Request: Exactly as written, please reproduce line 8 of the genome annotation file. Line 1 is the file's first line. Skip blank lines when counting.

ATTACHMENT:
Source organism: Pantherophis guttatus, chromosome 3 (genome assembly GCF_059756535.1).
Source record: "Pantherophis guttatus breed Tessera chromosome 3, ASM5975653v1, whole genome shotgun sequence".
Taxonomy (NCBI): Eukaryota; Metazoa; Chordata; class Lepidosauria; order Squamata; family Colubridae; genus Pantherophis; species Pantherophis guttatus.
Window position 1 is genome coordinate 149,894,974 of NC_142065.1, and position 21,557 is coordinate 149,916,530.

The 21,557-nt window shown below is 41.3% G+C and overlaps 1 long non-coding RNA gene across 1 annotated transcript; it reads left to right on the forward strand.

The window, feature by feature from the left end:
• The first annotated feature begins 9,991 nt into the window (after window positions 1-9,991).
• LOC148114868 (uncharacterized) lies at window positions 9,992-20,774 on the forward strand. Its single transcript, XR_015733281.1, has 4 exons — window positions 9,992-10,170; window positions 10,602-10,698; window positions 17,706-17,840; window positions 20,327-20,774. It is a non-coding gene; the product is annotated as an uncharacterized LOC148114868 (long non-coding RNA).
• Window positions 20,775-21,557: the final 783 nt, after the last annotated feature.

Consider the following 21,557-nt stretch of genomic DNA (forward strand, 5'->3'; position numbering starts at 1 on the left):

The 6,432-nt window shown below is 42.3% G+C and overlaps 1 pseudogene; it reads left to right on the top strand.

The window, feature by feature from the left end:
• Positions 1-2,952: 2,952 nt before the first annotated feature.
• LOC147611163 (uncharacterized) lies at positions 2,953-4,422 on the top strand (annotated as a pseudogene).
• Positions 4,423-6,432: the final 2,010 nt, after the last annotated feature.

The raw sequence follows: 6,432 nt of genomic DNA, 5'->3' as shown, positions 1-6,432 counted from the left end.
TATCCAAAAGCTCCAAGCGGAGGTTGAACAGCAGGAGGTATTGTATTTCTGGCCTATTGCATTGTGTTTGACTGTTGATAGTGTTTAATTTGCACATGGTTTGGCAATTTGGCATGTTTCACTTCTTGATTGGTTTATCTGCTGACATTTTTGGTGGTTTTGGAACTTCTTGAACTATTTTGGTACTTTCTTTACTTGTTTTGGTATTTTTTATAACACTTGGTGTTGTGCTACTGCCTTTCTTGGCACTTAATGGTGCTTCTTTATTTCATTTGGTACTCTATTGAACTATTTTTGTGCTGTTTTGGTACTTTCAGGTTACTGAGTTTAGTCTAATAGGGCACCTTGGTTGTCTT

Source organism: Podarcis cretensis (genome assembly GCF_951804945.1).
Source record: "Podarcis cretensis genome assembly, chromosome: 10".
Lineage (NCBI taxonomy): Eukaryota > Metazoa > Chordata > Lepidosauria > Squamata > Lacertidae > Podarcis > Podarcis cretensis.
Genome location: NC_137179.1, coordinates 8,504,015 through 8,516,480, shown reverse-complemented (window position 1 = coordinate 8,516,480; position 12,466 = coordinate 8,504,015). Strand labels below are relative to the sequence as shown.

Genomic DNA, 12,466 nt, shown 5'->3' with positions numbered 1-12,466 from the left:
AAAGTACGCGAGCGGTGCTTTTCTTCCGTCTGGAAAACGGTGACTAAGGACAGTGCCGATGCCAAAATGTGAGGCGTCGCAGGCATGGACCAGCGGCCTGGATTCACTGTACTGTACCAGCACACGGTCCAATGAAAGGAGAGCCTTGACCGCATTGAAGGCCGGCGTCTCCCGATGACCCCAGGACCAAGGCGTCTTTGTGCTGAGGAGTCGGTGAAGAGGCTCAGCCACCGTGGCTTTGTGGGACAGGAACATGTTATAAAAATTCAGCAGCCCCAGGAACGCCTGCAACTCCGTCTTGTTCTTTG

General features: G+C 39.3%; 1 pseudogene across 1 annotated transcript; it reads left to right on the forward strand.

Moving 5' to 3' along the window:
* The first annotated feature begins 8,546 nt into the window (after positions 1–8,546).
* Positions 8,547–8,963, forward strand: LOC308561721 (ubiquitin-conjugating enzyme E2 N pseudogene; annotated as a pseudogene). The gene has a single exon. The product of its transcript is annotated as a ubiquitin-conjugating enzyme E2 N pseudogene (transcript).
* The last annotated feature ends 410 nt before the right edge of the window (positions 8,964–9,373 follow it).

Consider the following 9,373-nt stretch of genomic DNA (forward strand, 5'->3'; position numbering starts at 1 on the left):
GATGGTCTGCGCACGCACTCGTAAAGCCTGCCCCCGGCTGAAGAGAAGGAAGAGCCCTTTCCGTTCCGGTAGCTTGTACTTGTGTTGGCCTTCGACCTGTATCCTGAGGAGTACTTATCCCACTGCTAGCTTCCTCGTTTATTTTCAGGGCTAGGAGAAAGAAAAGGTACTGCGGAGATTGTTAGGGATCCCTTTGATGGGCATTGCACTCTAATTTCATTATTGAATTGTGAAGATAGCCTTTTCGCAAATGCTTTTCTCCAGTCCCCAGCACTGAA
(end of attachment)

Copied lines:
• LOC148114868 (uncharacterized) lies at window positions 9,992-20,774 on the forward strand. Its single transcript, XR_015733281.1, has 4 exons — window positions 9,992-10,170; window positions 10,602-10,698; window positions 17,706-17,840; window positions 20,327-20,774. It is a non-coding gene; the product is annotated as an uncharacterized LOC148114868 (long non-coding RNA).